Monday, January 19, 2015
The Table I Built, Law Schools, Hospitals, and Hard Choices
It will come as news to no one that law schools have high fixed costs in the form of tenured faculty salaries. In fact, as applications and admissions fall these are rapidly becoming what regulatory economists call stranded costs. You can think of them as hospitals that have overbuilt and have empty beds.
We also know that one way law schools are dealing with costs that would otherwise be stranded is to admit students who they would not have been admitted ten, five, or even three years ago. You could think of it as welfare for law professors at the expense of taxpayers and students who incur massive debt. Since high GPAs mean little these days, the focus is has been on low LSAT scores. I do not know the details but it seems that, once a score falls below 150, the risk of success falls and the idea of admitting students in the low 140s is especially troubling. But the schools need the revenue and so it goes. It's not that different from hospitals who, before insurance companies cracked down, also needed the money and admitted people who did not need to be admitted and kept people longer than necessary for fear a bed would be empty.
People who write about law schools and are self appointed protectors of potential law school applicants moan about the ethics of admitting students who are in these high risk categories. There is a catch though. Like all averages, they know which students are at risk but not which ones will fail. In fact, I am sure there are many students with borderline LSAT scores who have done well in law school and even gone on to pass the bar, practice, and even do so ethically.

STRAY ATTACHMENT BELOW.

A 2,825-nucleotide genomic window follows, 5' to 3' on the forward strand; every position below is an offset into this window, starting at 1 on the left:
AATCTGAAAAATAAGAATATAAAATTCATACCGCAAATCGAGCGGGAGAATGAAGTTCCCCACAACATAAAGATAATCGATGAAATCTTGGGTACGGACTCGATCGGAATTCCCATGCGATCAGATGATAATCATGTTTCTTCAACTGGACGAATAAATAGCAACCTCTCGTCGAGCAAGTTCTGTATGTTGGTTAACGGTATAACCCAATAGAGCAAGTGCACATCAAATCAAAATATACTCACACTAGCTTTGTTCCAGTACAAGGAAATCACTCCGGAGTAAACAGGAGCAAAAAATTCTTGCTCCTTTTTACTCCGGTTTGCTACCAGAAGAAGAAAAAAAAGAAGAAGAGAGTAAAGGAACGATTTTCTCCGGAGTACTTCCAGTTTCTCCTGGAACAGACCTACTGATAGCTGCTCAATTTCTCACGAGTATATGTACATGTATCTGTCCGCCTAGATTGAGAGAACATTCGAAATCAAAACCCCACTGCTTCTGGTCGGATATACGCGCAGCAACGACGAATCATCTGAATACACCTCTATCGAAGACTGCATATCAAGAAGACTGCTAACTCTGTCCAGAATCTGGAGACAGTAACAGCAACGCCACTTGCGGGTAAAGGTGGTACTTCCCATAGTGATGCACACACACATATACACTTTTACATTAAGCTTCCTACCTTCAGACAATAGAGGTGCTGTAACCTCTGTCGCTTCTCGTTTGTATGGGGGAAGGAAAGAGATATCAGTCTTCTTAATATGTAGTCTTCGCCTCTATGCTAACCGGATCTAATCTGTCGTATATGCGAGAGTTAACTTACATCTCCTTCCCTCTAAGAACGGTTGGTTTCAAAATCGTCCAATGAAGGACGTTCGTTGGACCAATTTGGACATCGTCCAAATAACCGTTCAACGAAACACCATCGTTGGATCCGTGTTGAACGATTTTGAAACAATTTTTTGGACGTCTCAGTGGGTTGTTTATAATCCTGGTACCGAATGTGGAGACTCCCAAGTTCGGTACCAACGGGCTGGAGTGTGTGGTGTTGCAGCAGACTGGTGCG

It's way too easy for the hand-wringers to wring their hands about admitting these students. This is especially true if applicants understand that risk goes up as scores go down. Just which students with a 145 LSAT should be excluded? Should it be all of them? Should they all be excluded because some may fail? If so, should the hospital deny medication to sick people because it does not work all the time? 80% of the time, 50% of the time. It is true that the side effects of law school can be nasty but it is very hard to predict that on an individual basis.
No, what I sense is going on with the self-appointed protectors of 21 years olds who want to go to law schools is that they like the feeling of being perceived as as concerned but not the feeling of actually doing the work to increase the accuracy of measures that predict law school success or step up to the bar to help students who would be much less at risk if law schools began assessing deficits and offering programs to address them. That would be work but no pub!